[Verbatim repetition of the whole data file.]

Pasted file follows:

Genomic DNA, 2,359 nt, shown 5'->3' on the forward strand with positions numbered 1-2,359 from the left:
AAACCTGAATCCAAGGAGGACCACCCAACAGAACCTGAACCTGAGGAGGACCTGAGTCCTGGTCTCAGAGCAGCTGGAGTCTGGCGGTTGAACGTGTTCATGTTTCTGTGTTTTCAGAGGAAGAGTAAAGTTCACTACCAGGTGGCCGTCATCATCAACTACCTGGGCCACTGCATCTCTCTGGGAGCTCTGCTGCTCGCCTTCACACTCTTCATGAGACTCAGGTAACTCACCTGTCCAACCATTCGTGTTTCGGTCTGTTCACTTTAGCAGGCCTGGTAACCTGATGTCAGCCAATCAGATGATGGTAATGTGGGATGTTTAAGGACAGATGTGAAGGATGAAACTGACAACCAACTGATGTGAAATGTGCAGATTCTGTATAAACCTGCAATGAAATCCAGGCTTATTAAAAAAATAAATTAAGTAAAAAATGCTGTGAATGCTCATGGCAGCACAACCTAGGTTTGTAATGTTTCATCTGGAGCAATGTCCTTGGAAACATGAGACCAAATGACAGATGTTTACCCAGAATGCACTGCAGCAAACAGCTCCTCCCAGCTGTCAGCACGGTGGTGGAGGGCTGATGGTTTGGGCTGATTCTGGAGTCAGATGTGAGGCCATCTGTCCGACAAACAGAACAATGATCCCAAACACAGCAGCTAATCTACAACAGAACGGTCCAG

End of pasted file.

Genomic DNA, 2,359 nt, shown 5'->3' on the forward strand with positions numbered 1-2,359 from the left:
AAACCTGAATCCAAGGAGGACCACCCAACAGAACCTGAACCTGAGGAGGACCTGAGTCCTGGTCTCAGAGCAGCTGGAGTCTGGCGGTTGAACGTGTTCATGTTTCTGTGTTTTCAGAGGAAGAGTAAAGTTCACTACCAGGTGGCCGTCATCATCAACTACCTGGGCCACTGCATCTCTCTGGGAGCTCTGCTGCTCGCCTTCACACTCTTCATGAGACTCAGGTAACTCACCTGTCCAACCATTCGTGTTTCGGTCTGTTCACTTTAGCAGGCCTGGTAACCTGATGTCAGCCAATCAGATGATGGTAATGTGGGATGTTTAAGGACAGATGTGAAGGATGAAACTGACAACCAACTGATGTGAAATGTGCAGATTCTGTATAAACCTGCAATGAAATCCAGGCTTATTAAAAAAATAAATTAAGTAAAAAATGCTGTGAATGCTCATGGCAGCACAACCTAGGTTTGTAATGTTTCATCTGGAGCAATGTCCTTGGAAACATGAGACCAAATGACAGATGTTTACCCAGAATGCACTGCAGCAAACAGCTCCTCCCAGCTGTCAGCACGGTGGTGGAGGGCTGATGGTTTGGGCTGATTCTGGAGTCAGATGTGAGGCCATCTGTCCGACAAACAGAACAATGATCCCAAACACAGCAGCTAATCTACAACAGAACGGTCCAG